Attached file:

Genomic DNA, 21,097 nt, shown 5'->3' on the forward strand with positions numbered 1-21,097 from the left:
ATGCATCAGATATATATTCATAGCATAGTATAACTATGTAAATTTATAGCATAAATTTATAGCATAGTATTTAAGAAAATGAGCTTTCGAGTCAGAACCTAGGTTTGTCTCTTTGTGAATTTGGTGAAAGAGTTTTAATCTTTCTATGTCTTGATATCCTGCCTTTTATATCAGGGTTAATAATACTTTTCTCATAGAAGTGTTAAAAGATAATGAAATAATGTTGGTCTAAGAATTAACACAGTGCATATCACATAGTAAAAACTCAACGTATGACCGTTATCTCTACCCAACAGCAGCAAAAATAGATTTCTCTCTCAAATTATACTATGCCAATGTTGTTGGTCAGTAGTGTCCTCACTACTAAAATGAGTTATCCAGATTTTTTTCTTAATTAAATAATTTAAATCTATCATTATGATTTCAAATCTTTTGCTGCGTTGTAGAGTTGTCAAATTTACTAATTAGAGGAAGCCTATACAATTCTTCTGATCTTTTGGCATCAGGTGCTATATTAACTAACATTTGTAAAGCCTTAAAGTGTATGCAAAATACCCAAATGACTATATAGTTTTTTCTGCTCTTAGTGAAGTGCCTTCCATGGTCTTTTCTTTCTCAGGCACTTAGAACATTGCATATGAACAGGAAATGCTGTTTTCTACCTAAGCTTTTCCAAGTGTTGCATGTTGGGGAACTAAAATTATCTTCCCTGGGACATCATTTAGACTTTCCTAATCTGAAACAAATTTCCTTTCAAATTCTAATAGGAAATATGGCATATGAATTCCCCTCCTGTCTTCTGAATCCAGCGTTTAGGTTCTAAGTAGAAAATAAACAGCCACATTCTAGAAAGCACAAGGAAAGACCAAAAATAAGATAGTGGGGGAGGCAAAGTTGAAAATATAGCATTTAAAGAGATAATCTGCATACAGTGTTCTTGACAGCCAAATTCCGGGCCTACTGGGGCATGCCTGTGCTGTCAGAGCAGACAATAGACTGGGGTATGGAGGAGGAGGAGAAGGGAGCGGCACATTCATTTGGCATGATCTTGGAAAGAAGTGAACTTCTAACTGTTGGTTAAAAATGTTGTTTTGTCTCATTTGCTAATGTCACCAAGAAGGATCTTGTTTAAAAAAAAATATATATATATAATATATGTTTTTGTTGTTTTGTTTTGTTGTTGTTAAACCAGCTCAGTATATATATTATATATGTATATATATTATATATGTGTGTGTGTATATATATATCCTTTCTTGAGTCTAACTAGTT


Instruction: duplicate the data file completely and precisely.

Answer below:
Genomic DNA, 21,097 nt, shown 5'->3' on the forward strand with positions numbered 1-21,097 from the left:
ATGCATCAGATATATATTCATAGCATAGTATAACTATGTAAATTTATAGCATAAATTTATAGCATAGTATTTAAGAAAATGAGCTTTCGAGTCAGAACCTAGGTTTGTCTCTTTGTGAATTTGGTGAAAGAGTTTTAATCTTTCTATGTCTTGATATCCTGCCTTTTATATCAGGGTTAATAATACTTTTCTCATAGAAGTGTTAAAAGATAATGAAATAATGTTGGTCTAAGAATTAACACAGTGCATATCACATAGTAAAAACTCAACGTATGACCGTTATCTCTACCCAACAGCAGCAAAAATAGATTTCTCTCTCAAATTATACTATGCCAATGTTGTTGGTCAGTAGTGTCCTCACTACTAAAATGAGTTATCCAGATTTTTTTCTTAATTAAATAATTTAAATCTATCATTATGATTTCAAATCTTTTGCTGCGTTGTAGAGTTGTCAAATTTACTAATTAGAGGAAGCCTATACAATTCTTCTGATCTTTTGGCATCAGGTGCTATATTAACTAACATTTGTAAAGCCTTAAAGTGTATGCAAAATACCCAAATGACTATATAGTTTTTTCTGCTCTTAGTGAAGTGCCTTCCATGGTCTTTTCTTTCTCAGGCACTTAGAACATTGCATATGAACAGGAAATGCTGTTTTCTACCTAAGCTTTTCCAAGTGTTGCATGTTGGGGAACTAAAATTATCTTCCCTGGGACATCATTTAGACTTTCCTAATCTGAAACAAATTTCCTTTCAAATTCTAATAGGAAATATGGCATATGAATTCCCCTCCTGTCTTCTGAATCCAGCGTTTAGGTTCTAAGTAGAAAATAAACAGCCACATTCTAGAAAGCACAAGGAAAGACCAAAAATAAGATAGTGGGGGAGGCAAAGTTGAAAATATAGCATTTAAAGAGATAATCTGCATACAGTGTTCTTGACAGCCAAATTCCGGGCCTACTGGGGCATGCCTGTGCTGTCAGAGCAGACAATAGACTGGGGTATGGAGGAGGAGGAGAAGGGAGCGGCACATTCATTTGGCATGATCTTGGAAAGAAGTGAACTTCTAACTGTTGGTTAAAAATGTTGTTTTGTCTCATTTGCTAATGTCACCAAGAAGGATCTTGTTTAAAAAAAAATATATATATATAATATATGTTTTTGTTGTTTTGTTTTGTTGTTGTTAAACCAGCTCAGTATATATATTATATATGTATATATATTATATATGTGTGTGTGTATATATATATCCTTTCTTGAGTCTAACTAGTT